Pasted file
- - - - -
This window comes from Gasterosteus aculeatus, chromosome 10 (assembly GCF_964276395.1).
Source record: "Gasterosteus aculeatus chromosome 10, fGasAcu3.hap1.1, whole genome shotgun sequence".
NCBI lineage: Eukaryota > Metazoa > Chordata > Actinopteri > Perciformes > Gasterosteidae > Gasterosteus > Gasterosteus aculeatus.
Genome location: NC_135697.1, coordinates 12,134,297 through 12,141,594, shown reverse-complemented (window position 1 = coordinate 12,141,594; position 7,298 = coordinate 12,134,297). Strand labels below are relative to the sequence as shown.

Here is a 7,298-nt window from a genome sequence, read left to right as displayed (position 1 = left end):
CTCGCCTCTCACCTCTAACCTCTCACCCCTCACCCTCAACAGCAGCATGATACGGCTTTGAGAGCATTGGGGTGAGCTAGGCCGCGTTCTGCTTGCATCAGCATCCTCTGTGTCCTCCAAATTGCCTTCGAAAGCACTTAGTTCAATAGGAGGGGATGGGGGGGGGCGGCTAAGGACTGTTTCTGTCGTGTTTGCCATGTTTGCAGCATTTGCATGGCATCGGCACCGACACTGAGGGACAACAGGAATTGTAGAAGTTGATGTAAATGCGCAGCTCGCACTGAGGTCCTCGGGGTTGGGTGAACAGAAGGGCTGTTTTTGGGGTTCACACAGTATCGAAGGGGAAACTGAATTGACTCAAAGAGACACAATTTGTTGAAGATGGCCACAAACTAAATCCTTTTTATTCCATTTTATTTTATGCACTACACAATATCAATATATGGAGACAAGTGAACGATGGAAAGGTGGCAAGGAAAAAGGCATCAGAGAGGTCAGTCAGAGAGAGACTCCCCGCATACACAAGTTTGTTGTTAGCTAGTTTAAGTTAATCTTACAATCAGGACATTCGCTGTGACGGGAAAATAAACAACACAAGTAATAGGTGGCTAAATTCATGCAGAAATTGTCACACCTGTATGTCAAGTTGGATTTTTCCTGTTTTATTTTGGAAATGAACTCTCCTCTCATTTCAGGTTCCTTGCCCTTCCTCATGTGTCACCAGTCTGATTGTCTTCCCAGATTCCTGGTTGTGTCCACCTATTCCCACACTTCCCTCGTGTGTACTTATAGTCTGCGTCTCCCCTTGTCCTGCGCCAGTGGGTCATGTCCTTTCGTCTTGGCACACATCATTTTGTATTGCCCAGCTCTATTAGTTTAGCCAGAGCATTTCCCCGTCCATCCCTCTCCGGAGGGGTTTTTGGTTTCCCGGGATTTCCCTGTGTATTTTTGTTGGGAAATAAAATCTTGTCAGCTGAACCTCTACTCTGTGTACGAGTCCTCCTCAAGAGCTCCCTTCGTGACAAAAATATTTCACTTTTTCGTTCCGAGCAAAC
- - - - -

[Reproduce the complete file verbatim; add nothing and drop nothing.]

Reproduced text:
This window comes from Gasterosteus aculeatus, chromosome 10 (assembly GCF_964276395.1).
Source record: "Gasterosteus aculeatus chromosome 10, fGasAcu3.hap1.1, whole genome shotgun sequence".
NCBI lineage: Eukaryota > Metazoa > Chordata > Actinopteri > Perciformes > Gasterosteidae > Gasterosteus > Gasterosteus aculeatus.
Genome location: NC_135697.1, coordinates 12,134,297 through 12,141,594, shown reverse-complemented (window position 1 = coordinate 12,141,594; position 7,298 = coordinate 12,134,297). Strand labels below are relative to the sequence as shown.

Here is a 7,298-nt window from a genome sequence, read left to right as displayed (position 1 = left end):
CTCGCCTCTCACCTCTAACCTCTCACCCCTCACCCTCAACAGCAGCATGATACGGCTTTGAGAGCATTGGGGTGAGCTAGGCCGCGTTCTGCTTGCATCAGCATCCTCTGTGTCCTCCAAATTGCCTTCGAAAGCACTTAGTTCAATAGGAGGGGATGGGGGGGGGCGGCTAAGGACTGTTTCTGTCGTGTTTGCCATGTTTGCAGCATTTGCATGGCATCGGCACCGACACTGAGGGACAACAGGAATTGTAGAAGTTGATGTAAATGCGCAGCTCGCACTGAGGTCCTCGGGGTTGGGTGAACAGAAGGGCTGTTTTTGGGGTTCACACAGTATCGAAGGGGAAACTGAATTGACTCAAAGAGACACAATTTGTTGAAGATGGCCACAAACTAAATCCTTTTTATTCCATTTTATTTTATGCACTACACAATATCAATATATGGAGACAAGTGAACGATGGAAAGGTGGCAAGGAAAAAGGCATCAGAGAGGTCAGTCAGAGAGAGACTCCCCGCATACACAAGTTTGTTGTTAGCTAGTTTAAGTTAATCTTACAATCAGGACATTCGCTGTGACGGGAAAATAAACAACACAAGTAATAGGTGGCTAAATTCATGCAGAAATTGTCACACCTGTATGTCAAGTTGGATTTTTCCTGTTTTATTTTGGAAATGAACTCTCCTCTCATTTCAGGTTCCTTGCCCTTCCTCATGTGTCACCAGTCTGATTGTCTTCCCAGATTCCTGGTTGTGTCCACCTATTCCCACACTTCCCTCGTGTGTACTTATAGTCTGCGTCTCCCCTTGTCCTGCGCCAGTGGGTCATGTCCTTTCGTCTTGGCACACATCATTTTGTATTGCCCAGCTCTATTAGTTTAGCCAGAGCATTTCCCCGTCCATCCCTCTCCGGAGGGGTTTTTGGTTTCCCGGGATTTCCCTGTGTATTTTTGTTGGGAAATAAAATCTTGTCAGCTGAACCTCTACTCTGTGTACGAGTCCTCCTCAAGAGCTCCCTTCGTGACAAAAATATTTCACTTTTTCGTTCCGAGCAAAC